For 52 years my father would get up every morning at 5:30 a.m., except on Sundays, and went to work. For 52 years he would return home at 5:30 p.m., 1)like clockwork, and would have dinner at 6:00 p.m. I never remember my father taking a “night out with the 2)boys,” nor do I ever recall my father drinking. All he asked from me as his daughter, was to hold his hammer while he repaired something, just so we could have some time to talk to each other.
I never saw my father home from work ill, nor did I ever see my father lay down to take a nap. He had no hobbies, other than taking care of his family.
For the 22 years after I left home to attend college, my father called me every Sunday at 9:00 a.m. He was always interested in my life, how my family was doing, and I never once heard him 3)lament about his lot in life. The calls came even when he and my mother were in Australia, England or Florida.
9 years ago, when I purchased my first house, my father, who was 67 years old at the time, spent 8 hours a day, for three days, in the 80-degree 4)Kansas heat, painting my house. He would not allow me to pay someone to have it done. All he asked, was a glass of iced tea, and that I held the paint brush and talked with him. But, I was too busy. I had a 5)law practice to run, and I could not take the time to hold paint brushes, or talk with my father.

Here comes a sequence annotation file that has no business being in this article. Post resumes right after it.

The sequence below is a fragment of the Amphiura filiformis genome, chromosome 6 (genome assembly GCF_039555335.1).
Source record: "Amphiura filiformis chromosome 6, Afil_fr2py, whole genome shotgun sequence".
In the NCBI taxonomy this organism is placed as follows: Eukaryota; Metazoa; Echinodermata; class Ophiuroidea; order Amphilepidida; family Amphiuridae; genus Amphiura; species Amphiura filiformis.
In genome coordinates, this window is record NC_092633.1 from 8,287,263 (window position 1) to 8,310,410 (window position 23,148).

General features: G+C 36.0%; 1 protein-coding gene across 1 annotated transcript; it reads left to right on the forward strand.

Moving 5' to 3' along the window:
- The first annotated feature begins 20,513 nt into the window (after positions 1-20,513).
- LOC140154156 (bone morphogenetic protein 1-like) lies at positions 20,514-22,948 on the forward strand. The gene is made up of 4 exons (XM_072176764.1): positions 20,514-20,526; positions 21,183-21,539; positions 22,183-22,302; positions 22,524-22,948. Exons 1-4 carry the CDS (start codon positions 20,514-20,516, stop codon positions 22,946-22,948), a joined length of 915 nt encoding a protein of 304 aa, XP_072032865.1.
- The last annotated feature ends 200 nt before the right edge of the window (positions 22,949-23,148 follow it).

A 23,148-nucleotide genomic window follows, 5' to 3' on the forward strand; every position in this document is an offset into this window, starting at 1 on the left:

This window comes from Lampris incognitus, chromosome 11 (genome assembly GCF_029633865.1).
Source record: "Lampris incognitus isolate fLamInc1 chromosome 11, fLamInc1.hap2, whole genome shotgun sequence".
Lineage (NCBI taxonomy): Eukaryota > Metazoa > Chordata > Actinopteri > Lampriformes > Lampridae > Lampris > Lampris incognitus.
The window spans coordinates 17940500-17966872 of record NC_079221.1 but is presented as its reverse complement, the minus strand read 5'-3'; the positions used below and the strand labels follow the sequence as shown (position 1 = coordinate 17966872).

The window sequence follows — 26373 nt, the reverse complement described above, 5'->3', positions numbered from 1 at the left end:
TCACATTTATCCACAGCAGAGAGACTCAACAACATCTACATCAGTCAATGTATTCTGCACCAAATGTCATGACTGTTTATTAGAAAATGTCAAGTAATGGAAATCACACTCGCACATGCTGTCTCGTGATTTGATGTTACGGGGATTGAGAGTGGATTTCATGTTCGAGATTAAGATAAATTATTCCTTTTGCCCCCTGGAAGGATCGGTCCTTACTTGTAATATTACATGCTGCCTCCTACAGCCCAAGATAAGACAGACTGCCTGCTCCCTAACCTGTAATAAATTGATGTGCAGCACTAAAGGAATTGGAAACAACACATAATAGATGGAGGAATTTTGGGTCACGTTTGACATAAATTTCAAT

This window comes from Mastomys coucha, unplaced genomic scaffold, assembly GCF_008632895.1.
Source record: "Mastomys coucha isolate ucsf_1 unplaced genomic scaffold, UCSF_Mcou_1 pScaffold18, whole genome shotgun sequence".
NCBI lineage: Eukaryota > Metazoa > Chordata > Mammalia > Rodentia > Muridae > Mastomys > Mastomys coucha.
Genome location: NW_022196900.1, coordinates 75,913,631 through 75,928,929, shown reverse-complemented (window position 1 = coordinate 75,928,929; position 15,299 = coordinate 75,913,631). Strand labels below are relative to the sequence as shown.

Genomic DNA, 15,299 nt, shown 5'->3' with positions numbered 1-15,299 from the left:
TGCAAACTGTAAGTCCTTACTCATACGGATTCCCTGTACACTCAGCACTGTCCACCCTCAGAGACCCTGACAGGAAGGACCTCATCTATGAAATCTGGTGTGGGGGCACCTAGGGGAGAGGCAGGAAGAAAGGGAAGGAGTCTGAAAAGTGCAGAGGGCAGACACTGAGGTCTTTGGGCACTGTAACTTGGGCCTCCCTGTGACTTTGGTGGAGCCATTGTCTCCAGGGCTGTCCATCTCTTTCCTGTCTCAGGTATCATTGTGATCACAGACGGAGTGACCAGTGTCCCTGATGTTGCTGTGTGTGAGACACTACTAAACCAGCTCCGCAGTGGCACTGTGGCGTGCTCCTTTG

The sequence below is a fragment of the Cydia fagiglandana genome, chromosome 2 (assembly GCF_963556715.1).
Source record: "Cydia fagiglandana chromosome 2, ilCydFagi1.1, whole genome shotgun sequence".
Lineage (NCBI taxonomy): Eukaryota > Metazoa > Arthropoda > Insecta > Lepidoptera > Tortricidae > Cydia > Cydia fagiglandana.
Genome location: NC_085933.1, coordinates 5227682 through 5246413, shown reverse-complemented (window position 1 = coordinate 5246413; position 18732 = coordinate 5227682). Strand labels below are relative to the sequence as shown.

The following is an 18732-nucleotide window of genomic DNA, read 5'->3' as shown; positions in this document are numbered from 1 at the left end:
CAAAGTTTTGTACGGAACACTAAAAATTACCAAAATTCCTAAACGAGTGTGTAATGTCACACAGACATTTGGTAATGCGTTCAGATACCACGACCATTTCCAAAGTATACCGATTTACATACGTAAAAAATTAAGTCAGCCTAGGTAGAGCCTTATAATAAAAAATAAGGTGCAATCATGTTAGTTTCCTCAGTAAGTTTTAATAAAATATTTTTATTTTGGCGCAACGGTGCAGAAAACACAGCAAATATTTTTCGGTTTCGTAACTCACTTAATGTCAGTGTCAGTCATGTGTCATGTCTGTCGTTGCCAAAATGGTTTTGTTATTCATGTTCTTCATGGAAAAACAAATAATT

5 years ago, and at the age of 71, again in the 6)sweltering Kansas heat, my father spent 5 hours putting together a 7)swing set for my daughter. Once more, all he asked was that I get him a glass of iced tea, and talk with him. Yet again, I had laundry to do and a house to clean.
4 years ago, my father drove all the way from 8)Denver to 9)Topeka, with an 8-foot 10)Colorado Blue Spruce in his trunk, so that my husband and I could have a part of Colorado growing on our land. I was preparing for a trip that weekend, and couldn’t spend much time talking to daddy.
Then, on the morning of Sunday, January 16, 1996, my father telephoned me as usual, but this time it was from my sister’s home in Florida. We conversed about the tree he had brought me—“Fat Albert” he had named it, but that morning he called it “Fat Oscar”—and he seemed to have forgotten some things we had discussed the previous week. I had to get to church, and so I cut the conversation short.
The call came at 4:40 p.m. on that day that my father was in the hospital in Florida with an 11)aneurysm. I got on an airplane immediately, and on the way I thought of all the occasions when I had not taken the time to talk with him. I realized that I had no idea who he was, or what his deepest thoughts were. I vowed that when I arrived, I would make up for the lost time, and have a nice long talk with him and really get to know him.
I arrived in Florida at 1:00 a.m. My father had passed away at 9:12 p.m. This time it was he who did not have time to talk or wait for me.
In the years following his death, I have learned much about my father, and even more about myself. As a father, he never asked me for anything but my time. Now, he has all my attention— every single day!